By Rob Edwards

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Driving home from the airport one day, I had several close-calls. I was daydreaming about whatever; it doesn’t matter. Suddenly, a Honda with an airfoil and neon lights passed me on the right, pulled in front of me, then slammed on the brakes to avoid a pedestrian crossing the street. The adrenaline was still pumping from that one when an oncoming car crossed the centerline and aimed at my windshield as the driver was digging on the floor for something dropped, probably her cell phone. I had to nearly run the car next to me into the curb to avoid the head-on collision. It happened so quickly that I didn’t even have time to honk the horn; all I could do was turn the wheel and hope the person next to me could give me some space. Within five minutes, a car pulled out of an alley directly in front of me and I had to slam on my brakes to avoid T-Boning him. I pulled over to the side of the road for two reasons; first to allow my heart to quit pounding, and second, to come to grips with that day’s reality. Clearly, it was going to be a huge challenge just to get home alive. I looked at myself in the rearview mirror and made a proclamation: “You will make it home alive. You will not become inattentive for even one moment until you park this car in the driveway.” A black cat was sitting on the wall next to the car. It regarded me with suspicious eyes, evidently not seeing many humans pulling over to talk to themselves.

I admit it was an unusual day. I can drive for two or three months without a single adrenaline-producing incident; then I experienced three within twenty minutes. Sometimes it just seems like the deck is stacked against you. It occurred to me (later, after the car was parked) that I could turn that into part of the training I give at the ACPA safety seminars. On a job site, the hazards come at you fast and furiously; the opportunities for injury far surpass mere driving in the city. If you don’t treat each day as though you were having a crazy-driver day, you’ll soon be hurt on the job. I suggest you try the look-yourself-in-the-mirror trick that worked for me on that drive from the airport. In the morning before you leave, look at yourself in the eyes and make the promise: “Today, just today, I will NOT hurt or kill anybody on the job, including myself. I will NOT lose focus until I get my car parked in my driveway.” Say it out loud, and mean it. It’s just a matter of surviving the day. Losing focus is what prime-time television does for you. Wait until then. Today’s message on accomplishing the goal of not hurting or killing anybody (including yourselves) is the use of Concrete Delivery Hoses hung from the boom. Concrete Delivery Hoses are typically referred to as double-ended hoses.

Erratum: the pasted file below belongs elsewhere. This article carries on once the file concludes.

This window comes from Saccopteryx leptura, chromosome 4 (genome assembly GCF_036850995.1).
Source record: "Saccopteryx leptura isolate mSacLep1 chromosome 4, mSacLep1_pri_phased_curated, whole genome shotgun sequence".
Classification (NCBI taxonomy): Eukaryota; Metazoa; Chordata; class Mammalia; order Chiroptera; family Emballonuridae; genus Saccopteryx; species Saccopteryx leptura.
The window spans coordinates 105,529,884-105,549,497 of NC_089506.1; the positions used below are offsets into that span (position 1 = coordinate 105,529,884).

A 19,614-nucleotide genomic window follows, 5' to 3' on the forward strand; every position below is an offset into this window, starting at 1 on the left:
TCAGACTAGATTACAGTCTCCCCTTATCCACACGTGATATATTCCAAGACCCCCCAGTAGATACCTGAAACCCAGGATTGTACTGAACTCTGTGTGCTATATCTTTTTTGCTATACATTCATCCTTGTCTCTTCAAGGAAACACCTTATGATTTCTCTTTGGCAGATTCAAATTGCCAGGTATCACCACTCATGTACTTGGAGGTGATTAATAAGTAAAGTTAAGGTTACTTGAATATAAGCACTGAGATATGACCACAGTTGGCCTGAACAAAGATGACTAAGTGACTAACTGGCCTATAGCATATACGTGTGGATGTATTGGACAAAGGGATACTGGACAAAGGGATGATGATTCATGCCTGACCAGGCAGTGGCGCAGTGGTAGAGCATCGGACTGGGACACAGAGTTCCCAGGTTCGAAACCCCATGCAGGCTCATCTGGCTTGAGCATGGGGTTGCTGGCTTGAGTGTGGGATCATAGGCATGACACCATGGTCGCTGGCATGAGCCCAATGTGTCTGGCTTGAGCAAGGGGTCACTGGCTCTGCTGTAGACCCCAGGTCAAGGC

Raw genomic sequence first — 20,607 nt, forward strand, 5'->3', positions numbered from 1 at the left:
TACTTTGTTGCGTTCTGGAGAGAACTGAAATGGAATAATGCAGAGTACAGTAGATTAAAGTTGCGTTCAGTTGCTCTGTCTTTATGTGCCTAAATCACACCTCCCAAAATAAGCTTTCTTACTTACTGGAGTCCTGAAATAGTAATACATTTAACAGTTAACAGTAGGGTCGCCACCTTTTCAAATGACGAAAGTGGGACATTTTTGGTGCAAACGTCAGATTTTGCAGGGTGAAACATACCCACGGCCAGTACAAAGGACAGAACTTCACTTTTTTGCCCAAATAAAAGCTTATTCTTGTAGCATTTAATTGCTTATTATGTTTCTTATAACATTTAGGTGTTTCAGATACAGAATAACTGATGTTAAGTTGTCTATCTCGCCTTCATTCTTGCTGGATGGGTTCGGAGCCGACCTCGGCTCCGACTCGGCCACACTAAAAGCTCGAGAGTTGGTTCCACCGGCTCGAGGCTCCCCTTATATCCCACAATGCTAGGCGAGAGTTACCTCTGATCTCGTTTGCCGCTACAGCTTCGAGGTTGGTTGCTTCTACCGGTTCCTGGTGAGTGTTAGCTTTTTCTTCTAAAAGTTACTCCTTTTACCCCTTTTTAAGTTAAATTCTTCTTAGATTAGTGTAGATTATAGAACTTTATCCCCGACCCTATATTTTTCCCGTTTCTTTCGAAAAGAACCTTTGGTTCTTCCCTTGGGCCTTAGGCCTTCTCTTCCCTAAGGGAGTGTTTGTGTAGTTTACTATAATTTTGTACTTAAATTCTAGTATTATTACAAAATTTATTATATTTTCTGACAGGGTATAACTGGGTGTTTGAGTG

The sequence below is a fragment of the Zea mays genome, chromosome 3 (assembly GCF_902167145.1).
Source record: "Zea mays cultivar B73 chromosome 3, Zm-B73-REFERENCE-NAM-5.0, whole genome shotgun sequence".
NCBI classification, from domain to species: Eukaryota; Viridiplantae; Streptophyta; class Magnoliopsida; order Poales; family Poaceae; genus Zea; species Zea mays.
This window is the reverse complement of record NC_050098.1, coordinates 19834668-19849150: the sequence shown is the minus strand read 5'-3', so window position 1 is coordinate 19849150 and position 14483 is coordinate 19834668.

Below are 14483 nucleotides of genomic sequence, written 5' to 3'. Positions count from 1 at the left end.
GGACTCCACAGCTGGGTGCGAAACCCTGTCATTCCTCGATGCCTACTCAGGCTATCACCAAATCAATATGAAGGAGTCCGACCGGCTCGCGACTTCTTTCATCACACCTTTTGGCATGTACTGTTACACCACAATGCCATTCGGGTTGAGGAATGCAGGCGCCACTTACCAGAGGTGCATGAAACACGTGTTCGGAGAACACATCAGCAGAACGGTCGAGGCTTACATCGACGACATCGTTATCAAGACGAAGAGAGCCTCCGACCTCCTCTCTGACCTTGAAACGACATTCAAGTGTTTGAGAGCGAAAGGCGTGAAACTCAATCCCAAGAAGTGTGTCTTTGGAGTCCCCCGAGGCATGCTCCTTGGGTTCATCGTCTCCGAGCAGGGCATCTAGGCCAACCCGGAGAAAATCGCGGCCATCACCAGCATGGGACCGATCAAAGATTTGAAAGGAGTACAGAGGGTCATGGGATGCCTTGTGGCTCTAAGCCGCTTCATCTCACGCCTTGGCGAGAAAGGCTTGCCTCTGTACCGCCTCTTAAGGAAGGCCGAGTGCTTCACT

ASME B30.27 (the Concrete Pump Safety Standard), defines double-ended and single-ended hoses. Here are the definitions: “concrete delivery hose — a flexible delivery hose having a coupling on each end.” “end hose — a flexible delivery hose having only one coupling.” There are situations when it’s correct to use a concrete delivery hose instead of an end hose. The prime example is when you will be pumping out of the boom into a separately laid pipeline. You MUST use a concrete delivery hose between the boom or the pipeline in that case, or boom damage will result. The problem comes when the hose person has to touch the hose to direct it, like what happens when the hose is hanging from the boom. Use of a concrete delivery hose (double-ended) in that situation creates a hazard to the hose person if the hose whips. If you’re a pump operator reading this, raise your hand if you’ve seen a hose whip...

A hose whip when using any hose can be, and has been, deadly. A hose with a second steel end added to the mass of what’s flying around when the hose whips can be increase damage considerably. Just the mass of the steel that’s moving with that kind of force and velocity—suffice it to say that you don’t want to be near it when it’s happening. (If you’ve never seen a hose whip and wonder what I’m talking about, I suggest you download the safety bulletin on hose whipping from the ACPA website at Picture this scenario: all day long you’ve been removing pieces of pipe from the bridge deck (or whatever deck you’re pouring) as the job progressed, and now you can reach the rest of the job using only the boom. As they remove that last piece of pipe, you eye the concrete delivery hose that’s now hanging from the boom. If you change the hose, you’ll have to figure out how to get the hose primed, or try to sweet-talk some concrete through it until it’s properly lubricated. It adds time, it adds effort, you have to wash another hose. The hose person doesn’t know any better; he won’t ask you change the hose. THIS IS THE MOMENT. It is SO much easier to not have to change that concrete delivery hose for an end hose, but you know better...what do you do? What I’m hoping you do is remember the promise you made to yourself in the mirror this morning: “Today I will not hurt or kill anybody, including myself.” There are some compromise products out there. One company manufacturers a ‘boxing glove’ sort of product that you can slip over the second steel end rather than change the hose. Is that adequate? I have never tested them; they may be great—or they may be bad. It could be that getting hit with a hose equipped with one of those products would be less harmful than being hit with an end hose, but I don’t know that to be true. Do you have one of them on your machine that you could install? If not, I hope you’ll remember your promise. Please don’t be the guy in the Honda with the air foil and the neon lights... Anybody with experience with that boxing glove product, I’d love to hear from you.